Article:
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  • Washington's Whiskey

    by Hannah Reece May 01, 2024 6 min read 6 Comments

    Washington's Whiskey

    Since the first European settlers reached Jamestown and Plymouth Rock, we have been a nation of drinkers. Libations have played an integral role in our national identity and have played a significant role in many of the most notable events in our nation’s history. The early settlers brought their preferred hooch from the mother country, enjoying Caribbean Rum, beer, and hard ciders.  As the United States grew, so made the demand for liquor, and this expansion of demand led to development not only of traditional spirit production but also the birth of a decidedly American tradition. This American tradition was not exclusive to the everyday folks of the time, many of our Founding Fathers not only enjoyed spirits, but were bonefied fans of a hard drink. Thomas Jefferson loved wine so much he special ordered it from France to be delivered to Monticello, Samuel Adams was a brew master and still lends his name to a popular American beer, and John Adams drank hard cider with almost every meal. But, there was one Founding Father that took the love of spirits to new levels, a man who used his agricultural background to not only build a distillery, but turn that distillery into a money-making machine, and that man was George Washington.

    American Colonists loved to drink and to drink a lot. According to the Colonial Williamsburg Association, the average American indeed drank from morning to night . While our modern sensibilities may frown upon this, we must remember that spirits played an integral role in their everyday lives, not just as a form of celebration or drowning our sorrows as many of us are guilty of today. There was also a practical reason for the massive quantities of booze that the ordinary Colonist took in through their lifetime, it was safe. 

    Safe you say? But, today many people paint spirits as a killer, something that ruins your life and kills your liver! Yes, there are adverse side effects of intaking large quantities of alcohol throughout your life, but it beat the alternatives for the American Colonists. Water treatment was unheard of, these people had no idea what a germ was, but they did know that drinking water could kill them. Diseases carried by drinking tainted water could kill, but when it was boiled as when preparing liquor or beer, it was safe to drink. This goes a long way to explaining why even Washington’s Army was given rum every day, it was safer than drinking water that doubled as the camp latrine.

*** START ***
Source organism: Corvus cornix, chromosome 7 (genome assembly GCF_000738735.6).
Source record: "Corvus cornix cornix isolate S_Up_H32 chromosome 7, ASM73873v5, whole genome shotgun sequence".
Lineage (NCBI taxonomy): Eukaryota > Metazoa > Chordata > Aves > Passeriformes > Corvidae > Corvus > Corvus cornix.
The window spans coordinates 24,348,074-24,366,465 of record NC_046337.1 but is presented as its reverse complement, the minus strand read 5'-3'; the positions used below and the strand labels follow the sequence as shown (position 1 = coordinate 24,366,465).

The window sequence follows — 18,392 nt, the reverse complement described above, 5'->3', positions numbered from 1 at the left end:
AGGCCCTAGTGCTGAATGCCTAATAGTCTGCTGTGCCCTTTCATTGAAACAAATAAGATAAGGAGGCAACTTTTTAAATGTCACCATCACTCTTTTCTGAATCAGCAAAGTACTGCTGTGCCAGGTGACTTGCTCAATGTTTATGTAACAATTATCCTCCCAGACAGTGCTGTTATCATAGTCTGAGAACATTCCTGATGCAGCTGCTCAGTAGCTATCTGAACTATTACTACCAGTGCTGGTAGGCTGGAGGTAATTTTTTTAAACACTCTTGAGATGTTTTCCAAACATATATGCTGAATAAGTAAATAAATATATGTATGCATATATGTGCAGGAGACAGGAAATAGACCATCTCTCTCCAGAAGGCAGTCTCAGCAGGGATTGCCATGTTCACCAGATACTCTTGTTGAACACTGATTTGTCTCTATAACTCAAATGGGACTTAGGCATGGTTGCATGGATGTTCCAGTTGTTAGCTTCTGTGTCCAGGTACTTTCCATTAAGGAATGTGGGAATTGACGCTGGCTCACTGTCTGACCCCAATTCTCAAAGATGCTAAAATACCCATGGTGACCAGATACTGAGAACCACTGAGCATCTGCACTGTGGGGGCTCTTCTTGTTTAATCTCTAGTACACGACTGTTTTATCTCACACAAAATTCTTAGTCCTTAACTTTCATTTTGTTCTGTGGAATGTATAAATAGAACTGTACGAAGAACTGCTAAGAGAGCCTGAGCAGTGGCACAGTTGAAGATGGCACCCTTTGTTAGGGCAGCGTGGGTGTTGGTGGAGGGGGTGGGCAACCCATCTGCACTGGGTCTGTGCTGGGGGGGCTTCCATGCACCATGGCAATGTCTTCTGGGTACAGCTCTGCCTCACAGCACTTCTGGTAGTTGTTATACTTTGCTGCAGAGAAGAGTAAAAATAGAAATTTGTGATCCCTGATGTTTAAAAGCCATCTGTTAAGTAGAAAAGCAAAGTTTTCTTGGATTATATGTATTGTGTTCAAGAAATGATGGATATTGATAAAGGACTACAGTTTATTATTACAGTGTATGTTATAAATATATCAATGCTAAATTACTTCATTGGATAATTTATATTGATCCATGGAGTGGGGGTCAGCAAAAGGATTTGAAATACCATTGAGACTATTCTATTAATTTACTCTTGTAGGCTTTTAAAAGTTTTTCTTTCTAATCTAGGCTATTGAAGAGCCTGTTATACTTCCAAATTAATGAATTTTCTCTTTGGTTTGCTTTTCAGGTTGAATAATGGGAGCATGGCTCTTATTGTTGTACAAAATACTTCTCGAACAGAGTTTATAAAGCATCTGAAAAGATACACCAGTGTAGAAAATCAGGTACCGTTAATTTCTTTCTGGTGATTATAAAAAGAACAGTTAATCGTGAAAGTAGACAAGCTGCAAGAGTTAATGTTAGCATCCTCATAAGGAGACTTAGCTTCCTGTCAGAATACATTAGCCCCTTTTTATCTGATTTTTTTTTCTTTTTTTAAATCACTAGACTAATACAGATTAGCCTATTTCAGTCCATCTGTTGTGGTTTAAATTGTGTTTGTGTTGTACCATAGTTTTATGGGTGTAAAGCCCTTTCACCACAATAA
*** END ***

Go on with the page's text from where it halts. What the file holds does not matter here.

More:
Other than being practical, it was an escape, a way to enjoy an otherwise dreary existence. Life was difficult during the colonial period and into the Revolution, it was a constant struggle to survive, to keep the farm producing, to push back from native onslaughts in certain portions of the country, or any other number of difficulties. Walking to their local tavern and throwing back a few drinks with their neighbor was a great way to unwind and forget about their troubles. 

    As the American Revolution began in 1775, rum was, by far, the most famous alcoholic spirit in the colonies,  but that all changed when the Americans broke away. Much as with tea, it was seen as too “British” to drink rum, and besides molasses cost a fortune, so Americans shunned their once beloved Pirate nectar. Enter the fray, whiskey. Whiskey is simple and straight to the point, much like early Americans. Get some corn, mash it up, cook it, distill it and there you have wonderful “white lightning.” To make the product more enjoyable, many distillers did, and still, today, aged the concoction in barrels of different wood to give whiskey that wonderful smoky flavor.

    Being of Scots-Irish descent, the history of whiskey making runs through my blood and the blood of most in the mid-Atlantic region. In short, I love whiskey, and when I was asked to write this piece on the history of colonial whiskey, I jumped at the opportunity. The story of whiskey is the story of the American spirit, the “nobody tells us what to drink” attitude that fueled the Boston Tea Party also fed distillers throughout the burgeoning United States of America. 

    George Washington was a jack of all trades, surveyor, Army Officer, Father of a country, Estate owner and a whiskey distiller. When the Revolution ended, and Washington had fulfilled his duties as the First President, he was left with a little problem, lack of reliable income. Today, we think of career politicians who somehow seem to become millionaires by the time they exit office, but that wasn’t the case for the founding generation. While he wasn’t in dire financial straits, Washington was worried about his later years living on Mount Vernon and searched for a way to procure a steady income in his golden years.